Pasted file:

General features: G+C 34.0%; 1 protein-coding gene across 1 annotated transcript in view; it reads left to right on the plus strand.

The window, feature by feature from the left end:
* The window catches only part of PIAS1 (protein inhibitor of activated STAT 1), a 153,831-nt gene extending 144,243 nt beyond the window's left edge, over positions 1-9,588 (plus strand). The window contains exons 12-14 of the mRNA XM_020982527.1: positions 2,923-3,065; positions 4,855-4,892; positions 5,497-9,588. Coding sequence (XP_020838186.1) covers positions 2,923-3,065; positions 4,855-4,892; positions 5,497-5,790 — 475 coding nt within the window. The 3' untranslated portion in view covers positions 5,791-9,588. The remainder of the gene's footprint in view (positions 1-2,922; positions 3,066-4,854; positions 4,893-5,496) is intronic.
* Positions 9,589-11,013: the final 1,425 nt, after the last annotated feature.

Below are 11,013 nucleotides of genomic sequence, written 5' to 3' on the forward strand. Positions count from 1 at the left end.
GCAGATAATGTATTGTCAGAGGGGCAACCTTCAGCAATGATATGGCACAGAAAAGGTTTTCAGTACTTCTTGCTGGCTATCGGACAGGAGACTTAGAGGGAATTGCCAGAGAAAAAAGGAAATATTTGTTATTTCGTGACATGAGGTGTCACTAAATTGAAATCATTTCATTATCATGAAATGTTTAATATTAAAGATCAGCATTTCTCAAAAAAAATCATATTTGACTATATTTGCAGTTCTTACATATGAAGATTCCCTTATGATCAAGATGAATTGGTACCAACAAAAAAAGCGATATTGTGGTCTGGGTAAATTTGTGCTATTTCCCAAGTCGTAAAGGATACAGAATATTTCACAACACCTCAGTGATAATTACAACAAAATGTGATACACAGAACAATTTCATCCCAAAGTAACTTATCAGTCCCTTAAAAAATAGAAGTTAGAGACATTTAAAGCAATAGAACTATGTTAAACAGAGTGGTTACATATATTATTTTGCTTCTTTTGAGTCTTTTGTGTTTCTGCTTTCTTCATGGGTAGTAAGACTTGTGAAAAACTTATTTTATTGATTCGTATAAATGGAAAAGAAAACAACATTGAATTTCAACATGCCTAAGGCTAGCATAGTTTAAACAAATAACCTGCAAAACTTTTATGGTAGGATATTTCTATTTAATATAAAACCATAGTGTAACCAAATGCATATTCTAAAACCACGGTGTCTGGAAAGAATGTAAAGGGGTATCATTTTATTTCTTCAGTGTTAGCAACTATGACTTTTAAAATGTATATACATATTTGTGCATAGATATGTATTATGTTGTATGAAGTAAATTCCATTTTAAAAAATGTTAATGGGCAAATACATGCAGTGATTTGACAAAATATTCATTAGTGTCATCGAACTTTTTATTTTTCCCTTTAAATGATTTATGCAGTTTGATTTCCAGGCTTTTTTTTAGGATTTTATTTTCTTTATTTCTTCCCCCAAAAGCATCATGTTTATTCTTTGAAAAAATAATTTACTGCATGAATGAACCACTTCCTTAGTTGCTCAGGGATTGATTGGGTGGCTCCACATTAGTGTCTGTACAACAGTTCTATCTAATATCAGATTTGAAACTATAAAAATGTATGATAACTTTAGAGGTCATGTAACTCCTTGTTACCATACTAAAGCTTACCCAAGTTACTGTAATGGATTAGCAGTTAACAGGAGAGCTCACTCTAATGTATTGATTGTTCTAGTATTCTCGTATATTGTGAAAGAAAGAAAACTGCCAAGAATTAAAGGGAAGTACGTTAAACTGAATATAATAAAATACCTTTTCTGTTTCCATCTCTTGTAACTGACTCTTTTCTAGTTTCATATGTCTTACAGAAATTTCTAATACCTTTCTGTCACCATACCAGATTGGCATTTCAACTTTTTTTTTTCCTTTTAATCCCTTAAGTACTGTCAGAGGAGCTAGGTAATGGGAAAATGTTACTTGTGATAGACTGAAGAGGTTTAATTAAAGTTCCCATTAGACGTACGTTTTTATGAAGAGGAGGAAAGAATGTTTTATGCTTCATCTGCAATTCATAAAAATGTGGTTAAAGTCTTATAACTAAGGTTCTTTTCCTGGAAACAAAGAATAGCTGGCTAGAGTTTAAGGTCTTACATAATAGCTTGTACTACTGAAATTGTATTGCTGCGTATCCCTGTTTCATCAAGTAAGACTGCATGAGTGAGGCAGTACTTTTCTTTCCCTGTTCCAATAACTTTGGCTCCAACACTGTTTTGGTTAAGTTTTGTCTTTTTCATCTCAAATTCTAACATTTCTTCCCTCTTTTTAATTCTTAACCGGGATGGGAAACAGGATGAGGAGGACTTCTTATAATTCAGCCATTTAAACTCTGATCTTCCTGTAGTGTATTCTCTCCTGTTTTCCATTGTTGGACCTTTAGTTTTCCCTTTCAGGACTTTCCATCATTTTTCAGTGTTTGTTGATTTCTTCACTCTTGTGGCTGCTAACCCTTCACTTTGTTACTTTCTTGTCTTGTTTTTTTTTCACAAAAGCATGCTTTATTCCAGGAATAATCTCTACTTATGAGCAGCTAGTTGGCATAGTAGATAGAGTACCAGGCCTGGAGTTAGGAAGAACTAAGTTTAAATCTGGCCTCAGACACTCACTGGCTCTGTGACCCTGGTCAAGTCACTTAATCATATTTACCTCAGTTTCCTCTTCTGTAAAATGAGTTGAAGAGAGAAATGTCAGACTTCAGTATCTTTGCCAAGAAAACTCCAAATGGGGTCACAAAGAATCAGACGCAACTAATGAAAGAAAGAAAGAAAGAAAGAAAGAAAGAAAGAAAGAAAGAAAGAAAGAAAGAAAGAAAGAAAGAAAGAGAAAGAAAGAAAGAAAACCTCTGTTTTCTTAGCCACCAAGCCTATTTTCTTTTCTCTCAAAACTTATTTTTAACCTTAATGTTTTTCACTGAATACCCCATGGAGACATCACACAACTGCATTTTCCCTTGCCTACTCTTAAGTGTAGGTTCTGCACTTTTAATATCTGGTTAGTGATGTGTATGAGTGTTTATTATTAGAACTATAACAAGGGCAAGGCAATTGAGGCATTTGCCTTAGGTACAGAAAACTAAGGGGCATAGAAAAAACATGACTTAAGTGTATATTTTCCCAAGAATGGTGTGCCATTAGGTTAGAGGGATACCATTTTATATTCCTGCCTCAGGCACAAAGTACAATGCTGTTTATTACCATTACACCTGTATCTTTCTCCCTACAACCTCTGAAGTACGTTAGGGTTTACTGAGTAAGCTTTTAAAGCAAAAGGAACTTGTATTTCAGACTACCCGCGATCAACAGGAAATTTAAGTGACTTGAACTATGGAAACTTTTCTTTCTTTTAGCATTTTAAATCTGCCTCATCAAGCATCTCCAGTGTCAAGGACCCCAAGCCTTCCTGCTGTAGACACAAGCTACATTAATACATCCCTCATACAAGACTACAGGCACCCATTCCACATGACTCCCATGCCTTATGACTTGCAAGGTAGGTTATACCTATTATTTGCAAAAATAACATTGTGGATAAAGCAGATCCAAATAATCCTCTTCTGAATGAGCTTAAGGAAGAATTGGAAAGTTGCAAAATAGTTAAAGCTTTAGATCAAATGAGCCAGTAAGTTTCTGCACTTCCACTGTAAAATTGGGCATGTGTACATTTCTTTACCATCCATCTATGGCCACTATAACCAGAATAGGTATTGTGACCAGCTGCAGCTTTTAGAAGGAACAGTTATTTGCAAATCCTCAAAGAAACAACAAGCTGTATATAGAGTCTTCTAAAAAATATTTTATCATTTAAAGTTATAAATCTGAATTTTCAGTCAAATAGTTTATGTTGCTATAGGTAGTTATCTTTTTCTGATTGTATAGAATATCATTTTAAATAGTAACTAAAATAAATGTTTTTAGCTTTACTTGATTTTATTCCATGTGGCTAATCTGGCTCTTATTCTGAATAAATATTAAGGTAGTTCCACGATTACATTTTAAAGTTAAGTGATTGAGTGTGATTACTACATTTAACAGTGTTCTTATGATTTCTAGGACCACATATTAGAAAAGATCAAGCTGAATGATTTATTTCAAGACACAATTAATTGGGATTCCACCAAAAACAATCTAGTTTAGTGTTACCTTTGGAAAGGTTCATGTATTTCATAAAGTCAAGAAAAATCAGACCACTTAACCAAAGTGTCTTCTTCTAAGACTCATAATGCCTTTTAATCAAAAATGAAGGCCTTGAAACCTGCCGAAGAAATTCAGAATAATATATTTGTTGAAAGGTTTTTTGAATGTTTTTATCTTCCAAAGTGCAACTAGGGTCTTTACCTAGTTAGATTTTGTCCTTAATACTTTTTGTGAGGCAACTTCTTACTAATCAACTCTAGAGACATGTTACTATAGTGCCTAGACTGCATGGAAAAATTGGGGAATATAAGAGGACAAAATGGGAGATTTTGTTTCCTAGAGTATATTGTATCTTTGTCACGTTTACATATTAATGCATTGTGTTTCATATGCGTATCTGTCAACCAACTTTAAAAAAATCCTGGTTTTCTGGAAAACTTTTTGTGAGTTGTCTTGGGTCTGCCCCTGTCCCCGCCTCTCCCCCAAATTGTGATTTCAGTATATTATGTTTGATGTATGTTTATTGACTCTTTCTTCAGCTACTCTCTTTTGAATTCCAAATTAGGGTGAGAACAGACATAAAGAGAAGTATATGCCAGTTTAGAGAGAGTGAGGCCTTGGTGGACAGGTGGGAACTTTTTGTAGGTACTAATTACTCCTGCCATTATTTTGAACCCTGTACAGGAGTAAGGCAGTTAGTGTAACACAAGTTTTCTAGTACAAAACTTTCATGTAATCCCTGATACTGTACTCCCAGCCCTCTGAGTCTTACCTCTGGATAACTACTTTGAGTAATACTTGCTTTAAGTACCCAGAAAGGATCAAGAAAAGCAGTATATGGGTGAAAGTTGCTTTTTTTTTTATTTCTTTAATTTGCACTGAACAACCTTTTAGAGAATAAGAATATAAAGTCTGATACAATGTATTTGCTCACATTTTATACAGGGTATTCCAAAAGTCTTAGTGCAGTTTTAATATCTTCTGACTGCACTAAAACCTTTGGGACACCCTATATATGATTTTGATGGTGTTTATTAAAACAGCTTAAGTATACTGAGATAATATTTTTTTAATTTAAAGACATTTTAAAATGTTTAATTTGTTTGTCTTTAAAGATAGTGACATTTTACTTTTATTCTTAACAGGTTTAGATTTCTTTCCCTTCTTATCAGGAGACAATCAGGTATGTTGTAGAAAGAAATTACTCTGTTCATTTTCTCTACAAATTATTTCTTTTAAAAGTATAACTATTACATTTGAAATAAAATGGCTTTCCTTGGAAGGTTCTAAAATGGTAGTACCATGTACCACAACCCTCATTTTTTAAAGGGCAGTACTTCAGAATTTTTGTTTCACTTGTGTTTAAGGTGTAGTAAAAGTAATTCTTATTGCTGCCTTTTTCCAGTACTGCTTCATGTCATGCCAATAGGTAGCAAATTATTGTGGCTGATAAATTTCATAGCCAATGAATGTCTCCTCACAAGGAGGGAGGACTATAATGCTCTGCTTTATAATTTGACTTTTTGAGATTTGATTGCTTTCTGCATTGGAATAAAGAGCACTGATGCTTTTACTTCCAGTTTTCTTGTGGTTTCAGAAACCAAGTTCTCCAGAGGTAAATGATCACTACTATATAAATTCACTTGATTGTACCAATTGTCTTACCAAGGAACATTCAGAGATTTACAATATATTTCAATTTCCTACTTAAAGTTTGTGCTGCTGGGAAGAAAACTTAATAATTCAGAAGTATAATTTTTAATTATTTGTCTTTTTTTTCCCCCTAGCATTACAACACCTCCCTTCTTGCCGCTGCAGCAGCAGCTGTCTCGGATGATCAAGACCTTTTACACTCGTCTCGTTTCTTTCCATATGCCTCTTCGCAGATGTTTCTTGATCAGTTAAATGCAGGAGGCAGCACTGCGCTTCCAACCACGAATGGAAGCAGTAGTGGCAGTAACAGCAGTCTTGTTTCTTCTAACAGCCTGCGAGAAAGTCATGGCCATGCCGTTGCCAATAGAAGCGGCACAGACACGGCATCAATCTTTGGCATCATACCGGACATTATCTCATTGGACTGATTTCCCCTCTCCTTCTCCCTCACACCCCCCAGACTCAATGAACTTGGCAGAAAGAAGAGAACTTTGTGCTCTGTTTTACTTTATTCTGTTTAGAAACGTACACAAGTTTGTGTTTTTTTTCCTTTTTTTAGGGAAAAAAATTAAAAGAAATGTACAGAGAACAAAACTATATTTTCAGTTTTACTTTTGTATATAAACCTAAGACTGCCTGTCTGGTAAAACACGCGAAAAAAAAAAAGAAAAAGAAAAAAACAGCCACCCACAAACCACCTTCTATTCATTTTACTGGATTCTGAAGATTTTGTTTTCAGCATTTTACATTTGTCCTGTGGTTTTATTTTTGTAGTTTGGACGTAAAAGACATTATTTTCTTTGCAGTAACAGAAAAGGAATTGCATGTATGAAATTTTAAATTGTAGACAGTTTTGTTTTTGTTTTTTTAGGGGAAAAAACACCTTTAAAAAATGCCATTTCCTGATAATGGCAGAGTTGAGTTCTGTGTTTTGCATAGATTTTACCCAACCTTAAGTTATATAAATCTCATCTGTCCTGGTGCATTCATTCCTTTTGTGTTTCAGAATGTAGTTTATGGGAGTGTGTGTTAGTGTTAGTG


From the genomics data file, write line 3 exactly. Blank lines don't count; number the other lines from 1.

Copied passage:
* The window catches only part of PIAS1 (protein inhibitor of activated STAT 1), a 153,831-nt gene extending 144,243 nt beyond the window's left edge, over positions 1-9,588 (plus strand). The window contains exons 12-14 of the mRNA XM_020982527.1: positions 2,923-3,065; positions 4,855-4,892; positions 5,497-9,588. Coding sequence (XP_020838186.1) covers positions 2,923-3,065; positions 4,855-4,892; positions 5,497-5,790 — 475 coding nt within the window. The 3' untranslated portion in view covers positions 5,791-9,588. The remainder of the gene's footprint in view (positions 1-2,922; positions 3,066-4,854; positions 4,893-5,496) is intronic.